Wednesday, 12 October 2011
It is difficult to predict the actual Glycemic Index (GI) values of mixed meals for individuals eating them.
Potatoes and other reportedly high-GI foods might not be the dietary villains that recent publicity, books and health-based programmes would claim them to be, a new University of Otago study suggests.
The study, of 30 healthy adults aged from 18 to 50, by Hayley Dodd, Dr Bernard Venn and colleagues from Otago’s Department of Human Nutrition, found that it was difficult to predict the actual Glycemic Index (GI) values of mixed meals for individuals eating them, even if the GI values of the individual parts of the meal were known.
The Glycemic Index is a measure of the effects of carbohydrates on blood sugar levels.
Normally, individual foods are tested for GI and it is less usual to test the GI of a whole meal. However, in this study, the GIs of three meals were tested – the meals all contained chicken, peas, carrots, kumara and gravy, together with a starchy staple food varying between potato, white rice or spaghetti.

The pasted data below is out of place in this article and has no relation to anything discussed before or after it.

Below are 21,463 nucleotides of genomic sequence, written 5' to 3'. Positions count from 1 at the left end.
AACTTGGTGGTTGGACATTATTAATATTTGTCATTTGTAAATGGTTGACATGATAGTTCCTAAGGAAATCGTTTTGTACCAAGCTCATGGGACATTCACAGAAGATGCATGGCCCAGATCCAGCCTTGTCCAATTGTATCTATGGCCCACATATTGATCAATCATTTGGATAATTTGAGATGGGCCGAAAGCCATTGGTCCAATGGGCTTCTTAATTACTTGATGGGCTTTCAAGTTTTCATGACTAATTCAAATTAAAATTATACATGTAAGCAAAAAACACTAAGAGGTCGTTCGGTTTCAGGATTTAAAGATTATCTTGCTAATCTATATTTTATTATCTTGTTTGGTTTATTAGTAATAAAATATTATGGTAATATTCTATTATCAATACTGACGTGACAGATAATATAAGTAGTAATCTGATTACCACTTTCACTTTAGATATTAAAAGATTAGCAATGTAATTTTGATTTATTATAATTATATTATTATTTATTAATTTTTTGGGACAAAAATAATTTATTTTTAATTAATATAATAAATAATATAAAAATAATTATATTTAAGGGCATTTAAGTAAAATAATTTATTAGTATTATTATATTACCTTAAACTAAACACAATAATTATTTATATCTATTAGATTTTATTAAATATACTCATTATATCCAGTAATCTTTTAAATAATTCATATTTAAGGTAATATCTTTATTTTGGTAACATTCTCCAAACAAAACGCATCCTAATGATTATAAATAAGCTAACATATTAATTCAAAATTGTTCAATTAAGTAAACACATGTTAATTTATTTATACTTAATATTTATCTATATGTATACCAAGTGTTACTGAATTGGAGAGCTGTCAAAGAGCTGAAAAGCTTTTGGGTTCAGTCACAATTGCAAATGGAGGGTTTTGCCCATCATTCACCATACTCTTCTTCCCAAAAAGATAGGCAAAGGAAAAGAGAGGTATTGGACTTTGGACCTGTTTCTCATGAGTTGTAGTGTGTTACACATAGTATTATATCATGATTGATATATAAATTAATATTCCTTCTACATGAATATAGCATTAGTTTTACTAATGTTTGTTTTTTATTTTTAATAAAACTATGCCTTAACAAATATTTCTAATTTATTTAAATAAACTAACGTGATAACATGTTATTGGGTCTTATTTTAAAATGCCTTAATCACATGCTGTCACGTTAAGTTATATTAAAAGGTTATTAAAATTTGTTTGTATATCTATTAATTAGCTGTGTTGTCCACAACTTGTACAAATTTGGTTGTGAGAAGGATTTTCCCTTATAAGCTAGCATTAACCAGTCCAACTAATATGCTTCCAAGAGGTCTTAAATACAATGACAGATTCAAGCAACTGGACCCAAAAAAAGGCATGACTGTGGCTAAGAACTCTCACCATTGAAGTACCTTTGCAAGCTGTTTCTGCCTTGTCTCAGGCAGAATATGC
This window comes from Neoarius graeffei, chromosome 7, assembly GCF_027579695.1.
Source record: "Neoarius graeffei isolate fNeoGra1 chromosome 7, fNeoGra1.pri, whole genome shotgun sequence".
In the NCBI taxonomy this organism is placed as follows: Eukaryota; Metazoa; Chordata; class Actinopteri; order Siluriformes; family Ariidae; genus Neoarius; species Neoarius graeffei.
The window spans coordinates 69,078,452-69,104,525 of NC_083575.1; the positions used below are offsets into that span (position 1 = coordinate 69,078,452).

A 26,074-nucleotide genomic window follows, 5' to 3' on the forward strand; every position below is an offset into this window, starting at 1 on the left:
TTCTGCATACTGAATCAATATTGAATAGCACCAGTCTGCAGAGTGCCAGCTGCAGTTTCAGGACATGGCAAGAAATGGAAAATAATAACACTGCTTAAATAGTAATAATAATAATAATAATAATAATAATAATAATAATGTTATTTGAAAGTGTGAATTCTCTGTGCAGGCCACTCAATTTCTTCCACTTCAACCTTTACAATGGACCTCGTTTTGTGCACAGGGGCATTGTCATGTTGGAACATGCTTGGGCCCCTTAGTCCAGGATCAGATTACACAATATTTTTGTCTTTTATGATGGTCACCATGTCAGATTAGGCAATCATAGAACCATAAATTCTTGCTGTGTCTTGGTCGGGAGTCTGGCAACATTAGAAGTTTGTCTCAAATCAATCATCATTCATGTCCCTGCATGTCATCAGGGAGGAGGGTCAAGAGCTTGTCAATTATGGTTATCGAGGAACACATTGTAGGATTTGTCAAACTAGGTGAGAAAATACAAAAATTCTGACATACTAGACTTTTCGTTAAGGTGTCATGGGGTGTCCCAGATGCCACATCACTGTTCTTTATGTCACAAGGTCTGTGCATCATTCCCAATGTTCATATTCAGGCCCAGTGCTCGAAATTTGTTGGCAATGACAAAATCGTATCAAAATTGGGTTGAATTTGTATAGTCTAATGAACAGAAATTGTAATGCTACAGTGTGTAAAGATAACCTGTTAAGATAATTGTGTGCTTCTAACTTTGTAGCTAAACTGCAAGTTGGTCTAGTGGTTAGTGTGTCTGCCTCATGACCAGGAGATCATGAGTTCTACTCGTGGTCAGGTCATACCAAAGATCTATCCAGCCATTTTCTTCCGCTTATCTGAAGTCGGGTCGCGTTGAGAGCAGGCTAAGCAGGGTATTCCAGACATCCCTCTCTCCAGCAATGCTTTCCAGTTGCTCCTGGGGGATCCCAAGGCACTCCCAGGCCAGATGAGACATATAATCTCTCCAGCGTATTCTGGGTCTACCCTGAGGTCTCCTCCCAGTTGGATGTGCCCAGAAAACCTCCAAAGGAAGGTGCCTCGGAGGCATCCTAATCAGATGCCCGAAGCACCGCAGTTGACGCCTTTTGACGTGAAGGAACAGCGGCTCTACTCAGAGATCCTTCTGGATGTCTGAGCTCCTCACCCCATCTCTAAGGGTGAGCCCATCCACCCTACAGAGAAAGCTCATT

The researchers found that the GI for each meal was not as high as anticipated. From the GIs of the foods used the researchers expected that the potato meal would have an overall GI of 65, which falls within the medium range; instead at 53, the meal fell just within the low range. Therefore, although potato is a high-GI food, a meal containing potato is not necessarily so, Dr Venn says.
“I don’t think people should be too afraid of putting high-GI foods into their meals – our work suggests that having a small amount of potato with a meal isn’t going to drive your blood sugar crazy,” he says.
The research has been published in the October issue of the prestigious American Journal of Clinical Nutrition.
Editor's Note: Original news release can be found here.